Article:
On Yom Kippur, not one secular Jew in Israel drives out of his driveway. And not one secular Jew in Israel would even dream of eating in public on Yom Kippur. Do you know why secular Jews keep the Yom Kippur Law so stringently? Because there is no such law. The Yom Kippur Law was never passed in Israel. It doesn’t exist. All that happened was that it’s clear to us that it’s important to our religious and Haredi neighbors that we don’t drive or have barbecues on Yom Kippur. And we’re glad to keep it because they asked us to, because it’s a neighborly act of mutual respect and it’s part of our responsibility towards you to do our best to enable you to live your lives in your way and based on your beliefs.

Yom Kippur is an example of how someone who doesn’t only care about his own tribe acts, someone who sees himself as part of a broader society, as part of a nation. It obliges you to act with the kind of generosity and courtesy that oppressed minorities may not be able to afford, but you can afford.

I don’t want you to be shocked by the fact that you won. Victory has tremendous advantages, this campus is a good example of that, because thanks to this victory the next generation of Haredim, or at least many of them, won’t suffer from the kind of poverty that is intolerable in a modern society.

And thanks to this victory you can speak to us about public space in Israel which will eventually break down the Haredi ghettos. I realize you don’t want your kids to play with my kids in the public playground, and I try very hard not to take offense. But there’s no reason why we can’t find a way to live next door to each other without my having to fear that you’ll proselytize my kids and without your having to fear that I’ll corrupt your kids. Because winners can always afford to fear less. Thanks to your victory you’ll never feel like guests or foreigners in this country which is just as much yours as mine,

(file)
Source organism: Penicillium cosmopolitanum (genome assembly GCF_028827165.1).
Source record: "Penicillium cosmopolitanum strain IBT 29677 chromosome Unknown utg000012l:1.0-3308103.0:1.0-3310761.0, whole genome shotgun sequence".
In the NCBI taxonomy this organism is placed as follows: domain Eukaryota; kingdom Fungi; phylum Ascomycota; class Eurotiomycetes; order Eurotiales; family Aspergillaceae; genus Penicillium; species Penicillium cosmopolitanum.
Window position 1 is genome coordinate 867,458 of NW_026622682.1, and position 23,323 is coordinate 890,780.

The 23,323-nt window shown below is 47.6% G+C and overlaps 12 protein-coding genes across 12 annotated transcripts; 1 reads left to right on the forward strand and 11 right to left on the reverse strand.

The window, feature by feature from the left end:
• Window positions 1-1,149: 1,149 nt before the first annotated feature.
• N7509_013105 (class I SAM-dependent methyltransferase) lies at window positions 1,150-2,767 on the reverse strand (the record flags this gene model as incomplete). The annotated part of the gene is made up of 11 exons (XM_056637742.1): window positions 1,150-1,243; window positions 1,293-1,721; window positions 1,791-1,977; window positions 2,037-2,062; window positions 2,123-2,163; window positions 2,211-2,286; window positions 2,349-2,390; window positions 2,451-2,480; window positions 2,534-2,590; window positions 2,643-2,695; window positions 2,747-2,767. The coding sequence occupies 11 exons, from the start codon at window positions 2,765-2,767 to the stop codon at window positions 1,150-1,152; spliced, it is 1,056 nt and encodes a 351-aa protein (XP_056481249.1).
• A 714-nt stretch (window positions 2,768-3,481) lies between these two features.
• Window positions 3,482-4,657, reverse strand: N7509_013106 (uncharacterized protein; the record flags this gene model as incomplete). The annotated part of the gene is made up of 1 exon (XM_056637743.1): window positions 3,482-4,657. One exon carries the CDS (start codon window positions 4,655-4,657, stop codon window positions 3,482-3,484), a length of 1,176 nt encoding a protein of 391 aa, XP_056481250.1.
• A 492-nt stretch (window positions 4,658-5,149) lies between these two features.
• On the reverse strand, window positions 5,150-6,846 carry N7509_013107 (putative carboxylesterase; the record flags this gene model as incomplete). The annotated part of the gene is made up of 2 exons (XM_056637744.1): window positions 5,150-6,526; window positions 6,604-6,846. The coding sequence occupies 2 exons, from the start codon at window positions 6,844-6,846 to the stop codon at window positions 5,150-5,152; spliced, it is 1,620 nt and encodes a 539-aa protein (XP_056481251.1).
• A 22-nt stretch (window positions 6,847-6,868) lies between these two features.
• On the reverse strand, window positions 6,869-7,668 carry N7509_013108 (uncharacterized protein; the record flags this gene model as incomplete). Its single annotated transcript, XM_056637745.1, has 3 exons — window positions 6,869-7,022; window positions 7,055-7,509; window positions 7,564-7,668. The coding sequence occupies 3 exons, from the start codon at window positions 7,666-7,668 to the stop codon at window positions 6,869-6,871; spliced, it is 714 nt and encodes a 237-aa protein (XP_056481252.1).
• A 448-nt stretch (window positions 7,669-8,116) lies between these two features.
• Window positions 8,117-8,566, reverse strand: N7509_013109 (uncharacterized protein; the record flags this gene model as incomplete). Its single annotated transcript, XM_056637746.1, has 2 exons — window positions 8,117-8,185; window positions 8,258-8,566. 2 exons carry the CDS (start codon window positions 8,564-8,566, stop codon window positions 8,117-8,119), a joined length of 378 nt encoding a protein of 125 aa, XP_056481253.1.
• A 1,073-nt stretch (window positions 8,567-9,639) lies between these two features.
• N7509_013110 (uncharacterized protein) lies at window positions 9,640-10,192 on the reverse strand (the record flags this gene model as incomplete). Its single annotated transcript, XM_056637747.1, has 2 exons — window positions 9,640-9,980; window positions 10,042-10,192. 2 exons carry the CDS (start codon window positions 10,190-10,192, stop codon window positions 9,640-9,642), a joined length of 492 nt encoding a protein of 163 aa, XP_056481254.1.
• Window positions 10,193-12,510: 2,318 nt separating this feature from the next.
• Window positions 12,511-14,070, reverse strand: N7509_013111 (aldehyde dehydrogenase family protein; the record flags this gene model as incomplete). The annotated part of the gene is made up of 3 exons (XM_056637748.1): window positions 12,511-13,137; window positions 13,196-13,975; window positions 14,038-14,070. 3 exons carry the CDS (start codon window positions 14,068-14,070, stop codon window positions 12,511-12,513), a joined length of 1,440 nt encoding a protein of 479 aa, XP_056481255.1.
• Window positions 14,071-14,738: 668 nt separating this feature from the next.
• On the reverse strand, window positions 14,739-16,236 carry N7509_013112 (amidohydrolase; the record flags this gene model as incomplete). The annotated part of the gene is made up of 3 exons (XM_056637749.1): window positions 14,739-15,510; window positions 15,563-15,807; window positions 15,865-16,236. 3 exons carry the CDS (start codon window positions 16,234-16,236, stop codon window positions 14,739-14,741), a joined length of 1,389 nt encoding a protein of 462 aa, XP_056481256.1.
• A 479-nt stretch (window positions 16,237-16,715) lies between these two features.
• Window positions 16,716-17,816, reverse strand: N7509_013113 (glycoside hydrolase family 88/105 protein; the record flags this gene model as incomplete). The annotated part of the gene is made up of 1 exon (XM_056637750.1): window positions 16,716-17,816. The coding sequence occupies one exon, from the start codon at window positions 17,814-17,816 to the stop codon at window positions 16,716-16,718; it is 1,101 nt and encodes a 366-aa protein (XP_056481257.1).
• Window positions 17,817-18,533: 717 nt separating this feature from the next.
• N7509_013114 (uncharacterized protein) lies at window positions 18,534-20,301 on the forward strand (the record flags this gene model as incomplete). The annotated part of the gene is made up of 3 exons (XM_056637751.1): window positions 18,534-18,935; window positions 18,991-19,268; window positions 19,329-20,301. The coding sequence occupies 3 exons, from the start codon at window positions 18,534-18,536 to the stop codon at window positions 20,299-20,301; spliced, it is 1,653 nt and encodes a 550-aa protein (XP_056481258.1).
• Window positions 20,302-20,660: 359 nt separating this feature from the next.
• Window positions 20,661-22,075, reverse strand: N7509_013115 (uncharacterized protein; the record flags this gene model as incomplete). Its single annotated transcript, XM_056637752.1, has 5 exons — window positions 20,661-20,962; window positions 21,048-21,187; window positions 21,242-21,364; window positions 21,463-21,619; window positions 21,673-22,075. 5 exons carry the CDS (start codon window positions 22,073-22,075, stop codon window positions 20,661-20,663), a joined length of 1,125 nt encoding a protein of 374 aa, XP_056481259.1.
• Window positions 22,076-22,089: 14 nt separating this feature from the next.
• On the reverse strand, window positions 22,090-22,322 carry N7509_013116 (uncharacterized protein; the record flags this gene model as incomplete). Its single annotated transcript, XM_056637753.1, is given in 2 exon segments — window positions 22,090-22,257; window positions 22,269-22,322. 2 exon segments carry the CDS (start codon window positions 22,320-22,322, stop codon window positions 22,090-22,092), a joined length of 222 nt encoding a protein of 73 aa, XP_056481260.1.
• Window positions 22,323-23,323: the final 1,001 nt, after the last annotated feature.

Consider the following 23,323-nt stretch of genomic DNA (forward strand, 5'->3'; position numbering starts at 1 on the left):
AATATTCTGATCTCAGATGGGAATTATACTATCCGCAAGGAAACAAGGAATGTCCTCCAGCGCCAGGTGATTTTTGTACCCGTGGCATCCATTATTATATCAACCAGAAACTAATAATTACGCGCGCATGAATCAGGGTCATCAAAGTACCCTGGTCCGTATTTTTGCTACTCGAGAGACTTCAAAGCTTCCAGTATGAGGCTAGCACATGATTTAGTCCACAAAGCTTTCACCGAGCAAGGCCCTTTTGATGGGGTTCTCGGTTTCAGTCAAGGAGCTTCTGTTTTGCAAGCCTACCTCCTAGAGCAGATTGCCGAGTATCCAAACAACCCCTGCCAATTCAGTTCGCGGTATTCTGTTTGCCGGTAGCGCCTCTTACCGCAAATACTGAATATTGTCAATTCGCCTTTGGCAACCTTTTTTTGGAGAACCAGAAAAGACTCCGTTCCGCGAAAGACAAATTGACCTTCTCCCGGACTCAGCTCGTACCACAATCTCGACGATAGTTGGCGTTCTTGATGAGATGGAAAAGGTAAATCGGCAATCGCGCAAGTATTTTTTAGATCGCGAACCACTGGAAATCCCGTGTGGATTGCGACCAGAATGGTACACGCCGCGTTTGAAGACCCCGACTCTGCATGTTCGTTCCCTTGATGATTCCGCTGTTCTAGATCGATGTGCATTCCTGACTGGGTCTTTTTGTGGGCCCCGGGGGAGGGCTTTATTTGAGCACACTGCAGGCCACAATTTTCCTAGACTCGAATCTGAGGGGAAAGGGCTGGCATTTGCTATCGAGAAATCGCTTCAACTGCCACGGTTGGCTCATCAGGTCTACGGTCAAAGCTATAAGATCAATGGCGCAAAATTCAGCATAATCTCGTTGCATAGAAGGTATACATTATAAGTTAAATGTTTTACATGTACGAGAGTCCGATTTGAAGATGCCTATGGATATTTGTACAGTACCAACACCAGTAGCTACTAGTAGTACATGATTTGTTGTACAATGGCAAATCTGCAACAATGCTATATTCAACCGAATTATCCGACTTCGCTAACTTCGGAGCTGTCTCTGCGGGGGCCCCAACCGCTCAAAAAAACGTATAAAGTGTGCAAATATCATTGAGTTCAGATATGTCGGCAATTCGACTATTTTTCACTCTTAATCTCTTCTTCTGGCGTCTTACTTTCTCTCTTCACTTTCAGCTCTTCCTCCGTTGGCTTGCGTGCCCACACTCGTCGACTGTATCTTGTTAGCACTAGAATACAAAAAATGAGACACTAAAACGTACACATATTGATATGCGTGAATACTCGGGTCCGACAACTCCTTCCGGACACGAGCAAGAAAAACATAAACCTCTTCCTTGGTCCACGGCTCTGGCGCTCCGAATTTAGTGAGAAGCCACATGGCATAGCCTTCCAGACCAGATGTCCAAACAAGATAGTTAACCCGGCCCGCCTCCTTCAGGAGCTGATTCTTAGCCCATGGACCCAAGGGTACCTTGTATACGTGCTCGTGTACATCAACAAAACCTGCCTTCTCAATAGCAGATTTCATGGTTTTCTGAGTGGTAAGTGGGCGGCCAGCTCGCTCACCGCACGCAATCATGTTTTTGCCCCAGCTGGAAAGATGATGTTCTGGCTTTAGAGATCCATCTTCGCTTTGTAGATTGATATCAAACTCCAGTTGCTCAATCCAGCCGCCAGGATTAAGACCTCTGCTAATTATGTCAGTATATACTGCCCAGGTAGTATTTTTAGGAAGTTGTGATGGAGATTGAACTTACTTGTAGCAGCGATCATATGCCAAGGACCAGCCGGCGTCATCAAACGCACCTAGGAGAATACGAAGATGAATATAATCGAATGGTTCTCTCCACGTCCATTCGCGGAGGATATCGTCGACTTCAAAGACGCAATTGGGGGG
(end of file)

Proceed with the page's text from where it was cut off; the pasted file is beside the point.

and thanks to your victory you’ll never feel threatened again.

And maybe then it won’t be the extremists in your society who set the tone in issues such as modesty or Kashrut or women’s rights. Because if we secular Jews aren’t so threatening any more, your lives don’t have to be such a reaction against secularity and you can ask yourselves questions that you couldn’t ask before. About the general culture and poverty and how extremists rule every aspect of your lives.
Just as wherever you Haredim don’t threaten us we can respect you. We can honor Yom Kippur and circumcise our sons, which isn’t a law either, yet secular parents circumcise their sons.

And we can hold midnight study sessions on Shavuot with thousands of secular participants dressed in white who come to study Talmud and Judaism. By the same token, now that we don’t threaten you,